A lot of people see the stock market as a bit of a lottery, where you can buy a stock that turns you into a millionaire, while many other actions waste value and destroy the capital.
Indeed, much of the cynicism is due to the common belief that it is necessary to be a stockbroker or a professional insider to know what shares to buy and sell.
This is not true even though, while successful stock market investments are not easy, there are a lot of surprisingly simple rules to follow for anyone trying to improve their chances of beating the market.
In fact, I believe that following only these three rules is much more likely than not improving anyone's investment returns.
1) Don't control your emotions – It is easy to press the "Sell" button on the shares because money is an emotional affair that can bring out the worst in people. If an action that you purchased decreases in value over a number of days, but not because of specific news, it's easy to decide to have enough and press the sales button.
But consider how two investors could buy the same security on the same day at the same price, but one makes a loss of 20% and the other one gains 100%. The difference is that the latter has learned not to allow the stock market to control its emotions, rather than to control its investments through a long-term rational focus on the business.
2) I sell too early "you will not be ruined by taking profits in the stock market"It's a popular adage, most commonly disclosed by brokers who earn commissions every time they buy or sell shares with them.
Even selling too early is one of the most common mistakes made by novice investors. However, if you follow a long-term investment approach, you will understand that selling winners early is probably the most glaring investment mistake of all. This is because riding big long-term winners is the best way to get returns that can beat the market.
3) Speculation – global stock markets are full of companies more interested in taking and spending capital than their share price or, actually, building a long-term profitable business.
In fact, when remembering that stock markets have two main functions in 1) providing a platform for share trading 2) providing a platform for companies to raise and spend capital, it should come as no surprise that many companies just blow up capital and never make a profit. This is partly why stock markets exist. However, if you aim to avoid these companies (the obvious clues are that they have little or no profit or profit), you will almost certainly improve your earnings.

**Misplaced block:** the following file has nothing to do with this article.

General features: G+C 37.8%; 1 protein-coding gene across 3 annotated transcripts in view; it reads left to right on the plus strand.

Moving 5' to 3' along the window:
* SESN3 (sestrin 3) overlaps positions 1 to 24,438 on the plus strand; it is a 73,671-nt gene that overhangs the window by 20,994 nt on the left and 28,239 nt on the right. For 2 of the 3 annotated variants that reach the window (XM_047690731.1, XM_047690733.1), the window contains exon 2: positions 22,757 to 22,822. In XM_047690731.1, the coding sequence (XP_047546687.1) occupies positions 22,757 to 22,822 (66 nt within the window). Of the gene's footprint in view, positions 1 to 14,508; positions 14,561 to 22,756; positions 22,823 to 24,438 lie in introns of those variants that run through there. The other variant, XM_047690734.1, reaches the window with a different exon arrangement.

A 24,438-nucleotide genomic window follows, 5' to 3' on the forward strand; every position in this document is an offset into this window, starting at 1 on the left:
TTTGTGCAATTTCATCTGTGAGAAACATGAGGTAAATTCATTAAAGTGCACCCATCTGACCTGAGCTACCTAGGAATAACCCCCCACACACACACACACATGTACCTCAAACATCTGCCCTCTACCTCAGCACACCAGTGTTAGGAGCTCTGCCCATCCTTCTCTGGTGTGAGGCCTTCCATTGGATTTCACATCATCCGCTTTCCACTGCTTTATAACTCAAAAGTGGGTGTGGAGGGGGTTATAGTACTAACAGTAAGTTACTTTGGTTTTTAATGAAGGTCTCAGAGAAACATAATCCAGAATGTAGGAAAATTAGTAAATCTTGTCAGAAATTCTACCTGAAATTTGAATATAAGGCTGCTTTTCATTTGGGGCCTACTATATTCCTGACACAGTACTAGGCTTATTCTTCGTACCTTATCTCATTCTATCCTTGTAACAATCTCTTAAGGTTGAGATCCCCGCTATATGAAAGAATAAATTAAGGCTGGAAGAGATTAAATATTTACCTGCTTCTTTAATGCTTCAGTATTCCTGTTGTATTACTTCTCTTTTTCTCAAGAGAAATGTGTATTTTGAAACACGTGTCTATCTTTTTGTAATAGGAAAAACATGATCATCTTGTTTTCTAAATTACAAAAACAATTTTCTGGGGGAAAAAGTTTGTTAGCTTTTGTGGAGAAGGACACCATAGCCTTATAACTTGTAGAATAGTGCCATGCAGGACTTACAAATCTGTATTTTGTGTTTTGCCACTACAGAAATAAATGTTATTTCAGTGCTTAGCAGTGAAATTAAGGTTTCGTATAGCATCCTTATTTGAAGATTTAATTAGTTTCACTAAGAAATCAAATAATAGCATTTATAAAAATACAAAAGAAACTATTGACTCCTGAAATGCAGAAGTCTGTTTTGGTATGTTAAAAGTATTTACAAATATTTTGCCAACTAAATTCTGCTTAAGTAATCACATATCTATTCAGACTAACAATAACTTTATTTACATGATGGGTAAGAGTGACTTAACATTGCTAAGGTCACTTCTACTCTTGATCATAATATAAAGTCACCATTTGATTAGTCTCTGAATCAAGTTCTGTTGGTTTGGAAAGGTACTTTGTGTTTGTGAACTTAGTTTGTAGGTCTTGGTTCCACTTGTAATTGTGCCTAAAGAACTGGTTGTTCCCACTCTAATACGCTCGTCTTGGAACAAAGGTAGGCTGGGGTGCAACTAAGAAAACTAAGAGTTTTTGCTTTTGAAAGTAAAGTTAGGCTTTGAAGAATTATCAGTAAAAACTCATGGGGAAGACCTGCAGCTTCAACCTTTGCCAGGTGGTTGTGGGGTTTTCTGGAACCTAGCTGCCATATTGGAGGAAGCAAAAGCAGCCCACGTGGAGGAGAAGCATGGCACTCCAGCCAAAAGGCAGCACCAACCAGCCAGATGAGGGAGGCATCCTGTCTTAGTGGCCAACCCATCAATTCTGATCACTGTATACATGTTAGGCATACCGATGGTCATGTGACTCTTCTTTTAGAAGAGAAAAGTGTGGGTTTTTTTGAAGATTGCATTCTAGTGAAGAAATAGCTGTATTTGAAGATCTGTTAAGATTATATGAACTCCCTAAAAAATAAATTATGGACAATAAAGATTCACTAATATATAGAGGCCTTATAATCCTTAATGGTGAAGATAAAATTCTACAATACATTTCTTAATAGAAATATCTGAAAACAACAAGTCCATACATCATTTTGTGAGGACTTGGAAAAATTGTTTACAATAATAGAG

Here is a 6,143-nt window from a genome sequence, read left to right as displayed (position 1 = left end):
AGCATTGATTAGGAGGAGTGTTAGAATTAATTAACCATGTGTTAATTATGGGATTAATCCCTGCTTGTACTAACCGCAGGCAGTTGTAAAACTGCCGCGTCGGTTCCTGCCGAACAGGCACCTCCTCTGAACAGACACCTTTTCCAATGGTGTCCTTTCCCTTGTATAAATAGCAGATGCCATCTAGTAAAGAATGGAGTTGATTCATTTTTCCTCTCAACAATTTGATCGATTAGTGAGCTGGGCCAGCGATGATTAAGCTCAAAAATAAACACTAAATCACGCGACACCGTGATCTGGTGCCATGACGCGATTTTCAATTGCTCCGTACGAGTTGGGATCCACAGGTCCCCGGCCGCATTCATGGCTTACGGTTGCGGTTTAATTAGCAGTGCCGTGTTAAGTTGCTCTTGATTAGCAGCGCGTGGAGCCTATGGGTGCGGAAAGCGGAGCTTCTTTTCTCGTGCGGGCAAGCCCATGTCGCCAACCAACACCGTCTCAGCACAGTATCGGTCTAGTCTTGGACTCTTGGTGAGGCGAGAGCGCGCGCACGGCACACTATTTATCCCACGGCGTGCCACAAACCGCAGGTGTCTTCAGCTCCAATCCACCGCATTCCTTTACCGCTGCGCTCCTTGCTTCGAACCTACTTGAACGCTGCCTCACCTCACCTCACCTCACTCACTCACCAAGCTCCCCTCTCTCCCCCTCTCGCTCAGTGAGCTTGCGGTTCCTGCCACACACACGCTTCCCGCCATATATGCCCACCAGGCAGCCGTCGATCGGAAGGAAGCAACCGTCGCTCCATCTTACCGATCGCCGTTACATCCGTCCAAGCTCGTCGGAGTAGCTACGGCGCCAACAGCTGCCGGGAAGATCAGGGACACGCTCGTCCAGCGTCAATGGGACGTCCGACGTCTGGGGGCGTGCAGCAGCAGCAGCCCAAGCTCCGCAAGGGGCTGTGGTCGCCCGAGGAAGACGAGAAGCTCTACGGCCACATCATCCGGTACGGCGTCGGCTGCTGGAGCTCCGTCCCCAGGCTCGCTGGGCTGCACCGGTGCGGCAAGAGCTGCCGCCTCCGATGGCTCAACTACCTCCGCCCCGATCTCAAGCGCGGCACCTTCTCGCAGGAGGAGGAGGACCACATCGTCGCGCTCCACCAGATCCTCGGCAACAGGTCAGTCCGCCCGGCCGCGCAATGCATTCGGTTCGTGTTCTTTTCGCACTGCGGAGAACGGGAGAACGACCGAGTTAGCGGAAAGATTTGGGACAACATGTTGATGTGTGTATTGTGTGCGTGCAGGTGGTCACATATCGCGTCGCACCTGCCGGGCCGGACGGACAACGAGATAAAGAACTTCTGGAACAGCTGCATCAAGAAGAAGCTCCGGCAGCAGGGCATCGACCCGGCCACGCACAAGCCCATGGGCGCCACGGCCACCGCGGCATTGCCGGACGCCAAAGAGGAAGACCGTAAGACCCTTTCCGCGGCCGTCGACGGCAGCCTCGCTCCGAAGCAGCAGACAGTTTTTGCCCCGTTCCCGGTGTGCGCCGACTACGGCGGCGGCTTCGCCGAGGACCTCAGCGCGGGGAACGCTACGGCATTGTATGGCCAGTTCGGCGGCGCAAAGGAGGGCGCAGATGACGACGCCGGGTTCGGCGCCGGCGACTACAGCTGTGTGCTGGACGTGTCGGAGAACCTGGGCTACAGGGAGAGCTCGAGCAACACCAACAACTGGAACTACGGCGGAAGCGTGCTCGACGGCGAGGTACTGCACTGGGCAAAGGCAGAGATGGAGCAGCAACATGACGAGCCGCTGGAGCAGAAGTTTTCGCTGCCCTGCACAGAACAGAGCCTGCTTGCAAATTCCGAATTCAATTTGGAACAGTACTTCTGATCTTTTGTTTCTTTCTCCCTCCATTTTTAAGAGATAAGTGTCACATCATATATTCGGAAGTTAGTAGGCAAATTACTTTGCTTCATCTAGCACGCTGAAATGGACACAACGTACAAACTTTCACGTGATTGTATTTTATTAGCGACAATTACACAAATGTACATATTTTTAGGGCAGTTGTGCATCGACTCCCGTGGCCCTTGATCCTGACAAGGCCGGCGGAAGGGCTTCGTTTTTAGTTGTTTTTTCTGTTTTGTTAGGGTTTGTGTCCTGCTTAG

If you only remember these rules and would have a long-term approach only by buying strong companies, I think you will have a good chance of improving your returns on the stock market.
They are two famous companies that I would happily buy today Apple is Facebook, while for those looking closer to home the healthcare sector is a good bet for long-term growth.
In particular, how ResMed Inc. (ASX: RMD) e CSL Limited (ASX: CSL) have excellent track records, although I should note that I will probably evaluate both of these companies as holders today for evaluation purposes.
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Tom Richardson owns shares of Apple, CSL Ltd., Facebook and ResMed Inc.
You can find Tom on Twitter @ tommyr345
Randi Zuckerberg, former director of market development and Facebook spokesman and sister of its managing director, Mark Zuckerberg, is a member of the board of directors of The Motley Fool. The Motley Fool The Australian parent company Motley Fool Holdings Inc. owns shares in Apple and recommends Apple and Facebook. The Motley Fool The Australian parent company Motley Fool Holdings Inc. owns shares in CSL Ltd and has the following options: long January 2020 $ 150 calls on Apple and January 2020 shortly $ 155 calls on Apple. Motley Fool Australia has recommended Apple, Facebook and ResMed Inc. We Fools may not all have the same opinions, but we are all convinced that, considering a wide range of insights, we have become better investors. The Motley Fool has a disclosure policy. This article contains only general investment recommendations (with AFSL 400691). Authorized by Scott Phillips.
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